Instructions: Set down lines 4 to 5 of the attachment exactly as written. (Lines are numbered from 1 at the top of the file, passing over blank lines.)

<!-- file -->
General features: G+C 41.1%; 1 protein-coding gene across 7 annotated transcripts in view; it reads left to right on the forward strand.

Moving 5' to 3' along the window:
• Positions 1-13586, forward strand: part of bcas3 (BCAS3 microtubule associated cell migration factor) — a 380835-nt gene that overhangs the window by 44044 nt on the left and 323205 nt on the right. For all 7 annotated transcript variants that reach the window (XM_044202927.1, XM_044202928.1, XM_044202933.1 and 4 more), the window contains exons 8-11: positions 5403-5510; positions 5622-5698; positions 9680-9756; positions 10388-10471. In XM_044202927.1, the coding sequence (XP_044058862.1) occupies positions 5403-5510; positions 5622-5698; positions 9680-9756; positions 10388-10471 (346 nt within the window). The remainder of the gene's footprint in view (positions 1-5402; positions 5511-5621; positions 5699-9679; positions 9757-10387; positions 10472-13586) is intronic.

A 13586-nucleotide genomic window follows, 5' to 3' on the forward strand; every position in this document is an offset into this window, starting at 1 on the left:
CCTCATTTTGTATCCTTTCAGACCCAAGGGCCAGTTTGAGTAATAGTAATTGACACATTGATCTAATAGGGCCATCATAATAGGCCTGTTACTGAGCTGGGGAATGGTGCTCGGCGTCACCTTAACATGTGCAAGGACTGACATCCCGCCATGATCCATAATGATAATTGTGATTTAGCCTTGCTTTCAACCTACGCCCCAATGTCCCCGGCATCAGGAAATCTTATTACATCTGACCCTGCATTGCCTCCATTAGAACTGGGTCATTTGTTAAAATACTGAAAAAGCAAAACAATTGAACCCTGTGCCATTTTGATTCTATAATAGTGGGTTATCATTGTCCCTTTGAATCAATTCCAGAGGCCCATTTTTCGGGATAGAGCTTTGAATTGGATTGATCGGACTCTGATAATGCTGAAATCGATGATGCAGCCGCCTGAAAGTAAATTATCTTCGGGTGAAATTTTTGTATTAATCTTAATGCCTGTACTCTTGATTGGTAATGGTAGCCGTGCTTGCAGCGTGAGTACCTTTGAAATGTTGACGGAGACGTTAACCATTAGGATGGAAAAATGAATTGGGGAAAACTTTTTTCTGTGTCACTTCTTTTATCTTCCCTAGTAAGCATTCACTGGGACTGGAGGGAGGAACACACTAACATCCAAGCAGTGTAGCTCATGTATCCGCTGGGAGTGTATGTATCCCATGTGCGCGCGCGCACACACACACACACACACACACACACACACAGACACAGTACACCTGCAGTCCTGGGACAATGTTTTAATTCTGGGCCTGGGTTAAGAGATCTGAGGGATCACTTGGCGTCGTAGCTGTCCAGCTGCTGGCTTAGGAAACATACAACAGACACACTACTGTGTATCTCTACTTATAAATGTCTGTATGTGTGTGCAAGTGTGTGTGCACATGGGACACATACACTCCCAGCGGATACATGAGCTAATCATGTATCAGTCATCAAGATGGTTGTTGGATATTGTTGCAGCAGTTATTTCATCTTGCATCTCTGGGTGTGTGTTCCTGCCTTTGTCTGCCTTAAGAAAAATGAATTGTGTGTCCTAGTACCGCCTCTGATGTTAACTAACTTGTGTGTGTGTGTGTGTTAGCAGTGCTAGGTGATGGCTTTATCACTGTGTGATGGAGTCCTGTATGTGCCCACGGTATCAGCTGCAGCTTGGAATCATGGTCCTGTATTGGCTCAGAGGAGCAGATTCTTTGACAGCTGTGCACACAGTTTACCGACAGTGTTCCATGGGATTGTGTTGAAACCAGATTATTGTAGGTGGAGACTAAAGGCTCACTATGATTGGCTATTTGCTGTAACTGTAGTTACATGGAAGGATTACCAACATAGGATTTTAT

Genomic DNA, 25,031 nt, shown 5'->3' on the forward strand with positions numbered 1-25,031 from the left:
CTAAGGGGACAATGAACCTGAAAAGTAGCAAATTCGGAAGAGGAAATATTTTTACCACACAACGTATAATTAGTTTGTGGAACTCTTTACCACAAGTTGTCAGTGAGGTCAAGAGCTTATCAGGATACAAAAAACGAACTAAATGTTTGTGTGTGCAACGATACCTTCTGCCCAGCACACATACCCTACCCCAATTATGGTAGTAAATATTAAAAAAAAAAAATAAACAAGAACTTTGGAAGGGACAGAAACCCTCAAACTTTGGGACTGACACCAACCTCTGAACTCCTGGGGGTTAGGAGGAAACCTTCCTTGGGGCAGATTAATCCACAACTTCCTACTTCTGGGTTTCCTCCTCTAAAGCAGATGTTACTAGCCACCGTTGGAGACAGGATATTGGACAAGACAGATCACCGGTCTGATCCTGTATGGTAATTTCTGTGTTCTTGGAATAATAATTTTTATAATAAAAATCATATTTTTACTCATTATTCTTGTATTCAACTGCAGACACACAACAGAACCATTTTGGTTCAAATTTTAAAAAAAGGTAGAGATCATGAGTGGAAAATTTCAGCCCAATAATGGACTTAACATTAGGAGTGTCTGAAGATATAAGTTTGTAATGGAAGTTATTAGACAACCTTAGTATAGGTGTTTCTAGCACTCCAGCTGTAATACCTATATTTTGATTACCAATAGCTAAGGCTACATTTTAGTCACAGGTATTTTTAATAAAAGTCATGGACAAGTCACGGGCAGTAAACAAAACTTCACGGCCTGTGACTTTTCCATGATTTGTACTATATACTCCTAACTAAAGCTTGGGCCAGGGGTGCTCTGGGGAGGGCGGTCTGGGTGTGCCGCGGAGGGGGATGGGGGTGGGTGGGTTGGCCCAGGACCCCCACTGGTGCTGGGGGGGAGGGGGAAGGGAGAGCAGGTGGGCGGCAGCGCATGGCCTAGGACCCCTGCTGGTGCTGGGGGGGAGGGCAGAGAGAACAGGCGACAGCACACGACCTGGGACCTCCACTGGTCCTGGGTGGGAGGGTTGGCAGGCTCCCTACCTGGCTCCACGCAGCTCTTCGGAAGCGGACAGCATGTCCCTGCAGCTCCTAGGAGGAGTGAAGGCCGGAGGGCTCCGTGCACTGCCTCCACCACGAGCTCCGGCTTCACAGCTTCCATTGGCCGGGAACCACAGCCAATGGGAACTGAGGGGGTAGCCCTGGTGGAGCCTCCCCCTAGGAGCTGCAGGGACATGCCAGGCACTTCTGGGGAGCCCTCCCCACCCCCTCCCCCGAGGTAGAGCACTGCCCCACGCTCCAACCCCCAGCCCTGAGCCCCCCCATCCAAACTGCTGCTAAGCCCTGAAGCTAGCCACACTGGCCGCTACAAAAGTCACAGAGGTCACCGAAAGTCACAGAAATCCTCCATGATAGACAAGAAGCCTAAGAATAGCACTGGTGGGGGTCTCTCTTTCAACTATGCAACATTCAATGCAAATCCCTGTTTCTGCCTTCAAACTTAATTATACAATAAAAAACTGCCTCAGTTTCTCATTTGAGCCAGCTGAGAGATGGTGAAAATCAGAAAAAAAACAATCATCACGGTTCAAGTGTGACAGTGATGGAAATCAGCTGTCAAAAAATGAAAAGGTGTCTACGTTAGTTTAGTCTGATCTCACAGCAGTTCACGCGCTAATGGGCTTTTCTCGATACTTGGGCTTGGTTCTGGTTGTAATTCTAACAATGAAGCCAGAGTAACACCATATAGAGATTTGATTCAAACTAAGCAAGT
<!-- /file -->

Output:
A 13586-nucleotide genomic window follows, 5' to 3' on the forward strand; every position in this document is an offset into this window, starting at 1 on the left:
CCTCATTTTGTATCCTTTCAGACCCAAGGGCCAGTTTGAGTAATAGTAATTGACACATTGATCTAATAGGGCCATCATAATAGGCCTGTTACTGAGCTGGGGAATGGTGCTCGGCGTCACCTTAACATGTGCAAGGACTGACATCCCGCCATGATCCATAATGATAATTGTGATTTAGCCTTGCTTTCAACCTACGCCCCAATGTCCCCGGCATCAGGAAATCTTATTACATCTGACCCTGCATTGCCTCCATTAGAACTGGGTCATTTGTTAAAATACTGAAAAAGCAAAACAATTGAACCCTGTGCCATTTTGATTCTATAATAGTGGGTTATCATTGTCCCTTTGAATCAATTCCAGAGGCCCATTTTTCGGGATAGAGCTTTGAATTGGATTGATCGGACTCTGATAATGCTGAAATCGATGATGCAGCCGCCTGAAAGTAAATTATCTTCGGGTGAAATTTTTGTATTAATCTTAATGCCTGTACTCTTGATTGGTAATGGTAGCCGTGCTTGCAGCGTGAGTACCTTTGAAATGTTGACGGAGACGTTAACCATTAGGATGGAAAAATGAATTGGGGAAAACTTTTTTCTGTGTCACTTCTTTTATCTTCCCTAGTAAGCATTCACTGGGACTGGAGGGAGGAACACACTAACATCCAAGCAGTGTAGCTCATGTATCCGCTGGGAGTGTATGTATCCCATGTGCGCGCGCGCACACACACACACACACACACACACACACACAGACACAGTACACCTGCAGTCCTGGGACAATGTTTTAATTCTGGGCCTGGGTTAAGAGATCTGAGGGATCACTTGGCGTCGTAGCTGTCCAGCTGCTGGCTTAGGAAACATACAACAGACACACTACTGTGTATCTCTACTTATAAATGTCTGTATGTGTGTGCAAGTGTGTGTGCACATGGGACACATACACTCCCAGCGGATACATGAGCTAATCATGTATCAGTCATCAAGATGGTTGTTGGATATTGTTGCAGCAGTTATTTCATCTTGCATCTCTGGGTGTGTGTTCCTGCCTTTGTCTGCCTTAAGAAAAATGAATTGTGTGTCCTAGTACCGCCTCTGATGTTAACTAACTTGTGTGTGTGTGTGTGTTAGCAGTGCTAGGTGATGGCTTTATCACTGTGTGATGGAGTCCTGTATGTGCCCACGGTATCAGCTGCAGCTTGGAATCATGGTCCTGTATTGGCTCAGAGGAGCAGATTCTTTGACAGCTGTGCACACAGTTTACCGACAGTGTTCCATGGGATTGTGTTGAAACCAGATTATTGTAGGTGGAGACTAAAGGCTCACTATGATTGGCTATTTGCTGTAACTGTAGTTACATGGAAGGATTACCAACATAGGATTTTAT